Wednesday, April 20, 2011

Looking Forward

Gary North is an Austrian postmillennialist. I’m an Austrian premillenialist. That’s where our similarities end. Gary North has written over 50 books, is a sought-after conference speaker, and has made a nice sum of money over his life. I’m nothing but a lowly blogger, real estate appraiser and part-time cupbearer and reader at church.

As fellow Austrians, we agree that the current course of the U.S. economy is unsustainable. The phony, credit-driven, inflationary economy that hit high gear in the late 1960’s is winding down. There was a period of illusory prosperity during the ‘90s, but the wheels came off in 2007 with the collapse of the real estate bubble. QE2 has managed only to inflate the prices of gas, food, clothing, gold and silver (have you paid attention to my silver ticker in the lower right-hand column?). House prices are down and out. Case Schiller predicts another 20% drop-off before real estate hits bottom. The national debt has reached staggering proportions, with the central bank so despised by John Randolph, John Taylor and their tertium quid cohorts playing a leading role. Gradual default on entitlements and/or higher inflation is very likely.

Gary North is a consummate optimist. As a postmillennialist he expects an eventual collapse of the federal leviathan, brought on by the inalterable laws of economics which will set off a chain reaction of similar sovereign crises across the globe. The modern nation-state model will be discarded as freedom-hungry people look for alternatives that support civil society. The Church will emerge from obscurity and usher in another Golden Age, better than Byzantium. It will last for a thousand years, and then Christ will return.

I, too, am a consummate optimist. As a premillenialist I expect the eventual collapse of the federal leviathan, brought on by the inalterable laws of economics. In its place (or, perhaps evolving out of it) I expect a new order to emerge that is completely inimical to anything remotely related to Christ and His kingdom. It will deal with the debt and monetary crises by instituting an entirely new economy with an accounting system not based on any known, historic currency. You can peek at it between Revelation chapters 13 and 19. I am not a preterist. Christ will come again, bring down this approaching godless system, and establish His personal reign on the earth for a thousand years.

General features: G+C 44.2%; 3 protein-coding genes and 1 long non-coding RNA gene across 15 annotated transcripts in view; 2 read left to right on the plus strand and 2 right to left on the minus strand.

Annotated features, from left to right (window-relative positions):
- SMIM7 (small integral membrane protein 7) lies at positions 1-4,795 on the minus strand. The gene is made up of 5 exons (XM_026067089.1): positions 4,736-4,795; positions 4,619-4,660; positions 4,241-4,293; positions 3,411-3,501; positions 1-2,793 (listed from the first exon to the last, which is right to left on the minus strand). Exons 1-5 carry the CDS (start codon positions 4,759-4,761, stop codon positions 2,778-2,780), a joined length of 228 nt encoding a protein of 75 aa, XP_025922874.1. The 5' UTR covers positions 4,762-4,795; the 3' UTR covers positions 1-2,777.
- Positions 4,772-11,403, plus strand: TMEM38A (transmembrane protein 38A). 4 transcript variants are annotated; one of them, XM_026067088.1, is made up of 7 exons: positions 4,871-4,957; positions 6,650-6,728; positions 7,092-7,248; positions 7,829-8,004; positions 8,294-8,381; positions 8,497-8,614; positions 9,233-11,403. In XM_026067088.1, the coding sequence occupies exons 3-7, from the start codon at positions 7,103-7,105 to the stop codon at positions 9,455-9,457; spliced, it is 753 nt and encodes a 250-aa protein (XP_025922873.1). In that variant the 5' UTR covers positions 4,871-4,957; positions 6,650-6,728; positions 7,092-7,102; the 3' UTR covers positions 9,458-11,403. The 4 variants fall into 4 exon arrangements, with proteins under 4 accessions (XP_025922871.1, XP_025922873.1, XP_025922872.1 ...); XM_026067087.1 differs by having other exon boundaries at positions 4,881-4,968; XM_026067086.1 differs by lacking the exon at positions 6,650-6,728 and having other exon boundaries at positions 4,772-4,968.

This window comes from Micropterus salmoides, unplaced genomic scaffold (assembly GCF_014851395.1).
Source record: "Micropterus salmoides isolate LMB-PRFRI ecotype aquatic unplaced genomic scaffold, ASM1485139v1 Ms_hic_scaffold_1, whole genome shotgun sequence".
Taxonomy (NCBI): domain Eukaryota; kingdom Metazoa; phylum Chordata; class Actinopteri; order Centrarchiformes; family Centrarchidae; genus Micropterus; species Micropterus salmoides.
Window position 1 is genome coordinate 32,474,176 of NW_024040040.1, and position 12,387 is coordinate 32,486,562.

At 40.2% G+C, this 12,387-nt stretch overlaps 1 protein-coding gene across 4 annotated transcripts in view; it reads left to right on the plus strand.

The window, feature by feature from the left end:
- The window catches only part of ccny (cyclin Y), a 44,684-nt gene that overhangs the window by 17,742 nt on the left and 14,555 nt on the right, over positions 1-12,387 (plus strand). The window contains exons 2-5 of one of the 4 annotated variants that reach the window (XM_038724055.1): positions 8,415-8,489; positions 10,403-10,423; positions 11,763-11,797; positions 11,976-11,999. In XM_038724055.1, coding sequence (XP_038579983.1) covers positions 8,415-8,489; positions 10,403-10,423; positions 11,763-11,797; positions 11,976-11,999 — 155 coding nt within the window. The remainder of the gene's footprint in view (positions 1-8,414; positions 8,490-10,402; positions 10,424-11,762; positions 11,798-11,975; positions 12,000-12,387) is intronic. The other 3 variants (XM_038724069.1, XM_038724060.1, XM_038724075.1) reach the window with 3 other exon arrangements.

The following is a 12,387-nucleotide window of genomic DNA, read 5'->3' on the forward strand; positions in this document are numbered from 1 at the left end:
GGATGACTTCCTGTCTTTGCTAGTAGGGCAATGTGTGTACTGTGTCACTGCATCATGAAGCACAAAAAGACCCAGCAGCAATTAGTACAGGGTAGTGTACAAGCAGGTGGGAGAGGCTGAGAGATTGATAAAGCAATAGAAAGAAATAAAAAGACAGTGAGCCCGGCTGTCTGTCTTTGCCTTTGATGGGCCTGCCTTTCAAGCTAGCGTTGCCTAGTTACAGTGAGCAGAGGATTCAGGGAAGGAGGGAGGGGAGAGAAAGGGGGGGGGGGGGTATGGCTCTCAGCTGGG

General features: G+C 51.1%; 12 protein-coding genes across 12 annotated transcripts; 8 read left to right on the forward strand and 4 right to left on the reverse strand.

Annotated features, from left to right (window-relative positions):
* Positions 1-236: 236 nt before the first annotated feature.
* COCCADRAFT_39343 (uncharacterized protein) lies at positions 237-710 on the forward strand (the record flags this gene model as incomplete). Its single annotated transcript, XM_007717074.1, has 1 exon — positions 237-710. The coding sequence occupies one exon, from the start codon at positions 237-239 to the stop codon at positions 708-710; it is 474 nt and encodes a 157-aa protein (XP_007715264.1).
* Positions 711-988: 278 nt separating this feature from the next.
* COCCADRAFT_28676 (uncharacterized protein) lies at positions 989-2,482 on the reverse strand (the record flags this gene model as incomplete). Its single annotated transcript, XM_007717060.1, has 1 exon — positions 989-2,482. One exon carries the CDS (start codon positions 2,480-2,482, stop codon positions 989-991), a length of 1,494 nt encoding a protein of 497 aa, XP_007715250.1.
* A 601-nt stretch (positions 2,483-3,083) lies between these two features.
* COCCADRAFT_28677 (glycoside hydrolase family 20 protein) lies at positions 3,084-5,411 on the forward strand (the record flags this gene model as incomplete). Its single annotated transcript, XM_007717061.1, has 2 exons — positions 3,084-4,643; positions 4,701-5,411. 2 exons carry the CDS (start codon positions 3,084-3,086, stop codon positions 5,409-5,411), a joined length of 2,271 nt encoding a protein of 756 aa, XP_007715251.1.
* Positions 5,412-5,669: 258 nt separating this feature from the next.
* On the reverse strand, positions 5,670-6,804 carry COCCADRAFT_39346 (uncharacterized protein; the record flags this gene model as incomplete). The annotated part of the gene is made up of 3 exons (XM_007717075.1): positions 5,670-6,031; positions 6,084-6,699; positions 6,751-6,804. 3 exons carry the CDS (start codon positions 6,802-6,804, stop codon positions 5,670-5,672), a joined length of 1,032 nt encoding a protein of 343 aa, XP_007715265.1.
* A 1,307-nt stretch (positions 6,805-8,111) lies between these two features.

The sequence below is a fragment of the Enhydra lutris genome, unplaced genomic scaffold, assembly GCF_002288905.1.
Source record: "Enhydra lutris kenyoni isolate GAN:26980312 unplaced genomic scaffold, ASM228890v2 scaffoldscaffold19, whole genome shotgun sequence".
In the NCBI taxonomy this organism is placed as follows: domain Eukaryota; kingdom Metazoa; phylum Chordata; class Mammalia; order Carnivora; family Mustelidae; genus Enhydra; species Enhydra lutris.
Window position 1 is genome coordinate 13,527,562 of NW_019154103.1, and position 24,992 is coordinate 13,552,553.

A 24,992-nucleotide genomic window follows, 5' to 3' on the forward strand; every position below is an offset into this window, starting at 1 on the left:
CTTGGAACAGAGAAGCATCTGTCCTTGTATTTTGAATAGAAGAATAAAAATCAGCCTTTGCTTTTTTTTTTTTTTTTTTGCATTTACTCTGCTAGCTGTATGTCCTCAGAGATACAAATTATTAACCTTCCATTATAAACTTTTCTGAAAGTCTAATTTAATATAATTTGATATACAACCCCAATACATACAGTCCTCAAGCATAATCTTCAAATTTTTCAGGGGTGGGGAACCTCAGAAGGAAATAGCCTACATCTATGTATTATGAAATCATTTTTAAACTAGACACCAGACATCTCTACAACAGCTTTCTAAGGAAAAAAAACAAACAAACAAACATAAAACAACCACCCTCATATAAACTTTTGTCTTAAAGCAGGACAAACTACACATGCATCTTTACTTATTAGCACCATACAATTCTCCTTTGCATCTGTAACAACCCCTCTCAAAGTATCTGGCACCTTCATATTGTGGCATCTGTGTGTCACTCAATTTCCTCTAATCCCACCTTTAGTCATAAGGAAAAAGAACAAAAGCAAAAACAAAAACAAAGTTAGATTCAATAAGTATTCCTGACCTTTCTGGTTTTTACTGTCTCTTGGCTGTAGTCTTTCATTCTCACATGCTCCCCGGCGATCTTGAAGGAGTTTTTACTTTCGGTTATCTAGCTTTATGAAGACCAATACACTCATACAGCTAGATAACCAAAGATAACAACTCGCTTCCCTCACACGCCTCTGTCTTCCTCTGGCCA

My opinion on this subject isn’t popular with probably 95% of my Anglican contemporaries; but some of the old-timers including Greek textual scholar Dean Henry Alford and Bishop J.C. Ryle agreed with the premillenial view. That “His Kingdom will have no end” isn’t at issue. That it involves a literal millennial stage before attaining its final state we can debate.

The premillennial view is helpful in allowing us to properly understand God’s purpose for creation (Romans 8:18-22). As part of the recent W.H. Griffith Thomas (who was Anglican, by the way) lecture series at Dallas Theological Seminary, Craig Blaising talked about the coming transformation of the earth in the eschaton. Of particular interest are his remarks on 2 Peter 3:10 and 12. Working from the best Greek manuscripts, he points out that the earth will not be destroyed but rather radically purged and refined by the approaching glory of Christ. “You will be either ruined by [the glory],” he said, “or received by it.”

Michael Vlach is tackling the issue by looking at the history of Christian thought on the eschaton. His latest blog post concerns the intrusion of Platonist philosophy on the church and its role in diminishing the original millennial expectation held by early fathers such as Justin Martyr and Ireneaus.

We have infinite glory to look forward to. In my view the current distresses afflicting the greatest economic and military empire in history are merely setting the stage.

1 comment:

clumsy ox said...

I enjoyed reading this. I too am a premillenialist, so there is a certain bias.

The futility of man's attempts to be happy on his own is really what it call comes down to. Noah's children gathered in Shinar and built a tower to prove "Yes we can!" We've never left that path, and it's never led us to the promised destination.

There is only one Man who can get it right.

I keep going back to Psalm 107.